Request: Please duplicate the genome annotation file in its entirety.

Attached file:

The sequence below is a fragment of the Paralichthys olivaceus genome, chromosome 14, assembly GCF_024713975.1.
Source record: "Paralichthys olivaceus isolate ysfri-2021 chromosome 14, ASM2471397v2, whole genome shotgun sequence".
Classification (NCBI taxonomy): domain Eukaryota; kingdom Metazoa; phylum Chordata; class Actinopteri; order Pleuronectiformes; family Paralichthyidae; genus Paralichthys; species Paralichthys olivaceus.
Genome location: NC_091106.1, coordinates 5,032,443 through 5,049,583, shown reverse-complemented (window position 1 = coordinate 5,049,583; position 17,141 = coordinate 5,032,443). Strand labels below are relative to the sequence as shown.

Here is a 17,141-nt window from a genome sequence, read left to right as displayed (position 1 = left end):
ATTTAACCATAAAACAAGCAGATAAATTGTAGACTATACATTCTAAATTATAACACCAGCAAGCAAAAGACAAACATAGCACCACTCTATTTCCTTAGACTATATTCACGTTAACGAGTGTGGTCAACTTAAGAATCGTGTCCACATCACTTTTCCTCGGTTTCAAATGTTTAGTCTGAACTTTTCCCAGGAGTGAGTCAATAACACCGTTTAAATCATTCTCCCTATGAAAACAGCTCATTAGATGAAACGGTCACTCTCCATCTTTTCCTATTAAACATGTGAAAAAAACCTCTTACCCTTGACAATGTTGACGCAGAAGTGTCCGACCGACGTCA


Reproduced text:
The sequence below is a fragment of the Paralichthys olivaceus genome, chromosome 14, assembly GCF_024713975.1.
Source record: "Paralichthys olivaceus isolate ysfri-2021 chromosome 14, ASM2471397v2, whole genome shotgun sequence".
Classification (NCBI taxonomy): domain Eukaryota; kingdom Metazoa; phylum Chordata; class Actinopteri; order Pleuronectiformes; family Paralichthyidae; genus Paralichthys; species Paralichthys olivaceus.
Genome location: NC_091106.1, coordinates 5,032,443 through 5,049,583, shown reverse-complemented (window position 1 = coordinate 5,049,583; position 17,141 = coordinate 5,032,443). Strand labels below are relative to the sequence as shown.

Here is a 17,141-nt window from a genome sequence, read left to right as displayed (position 1 = left end):
ATTTAACCATAAAACAAGCAGATAAATTGTAGACTATACATTCTAAATTATAACACCAGCAAGCAAAAGACAAACATAGCACCACTCTATTTCCTTAGACTATATTCACGTTAACGAGTGTGGTCAACTTAAGAATCGTGTCCACATCACTTTTCCTCGGTTTCAAATGTTTAGTCTGAACTTTTCCCAGGAGTGAGTCAATAACACCGTTTAAATCATTCTCCCTATGAAAACAGCTCATTAGATGAAACGGTCACTCTCCATCTTTTCCTATTAAACATGTGAAAAAAACCTCTTACCCTTGACAATGTTGACGCAGAAGTGTCCGACCGACGTCA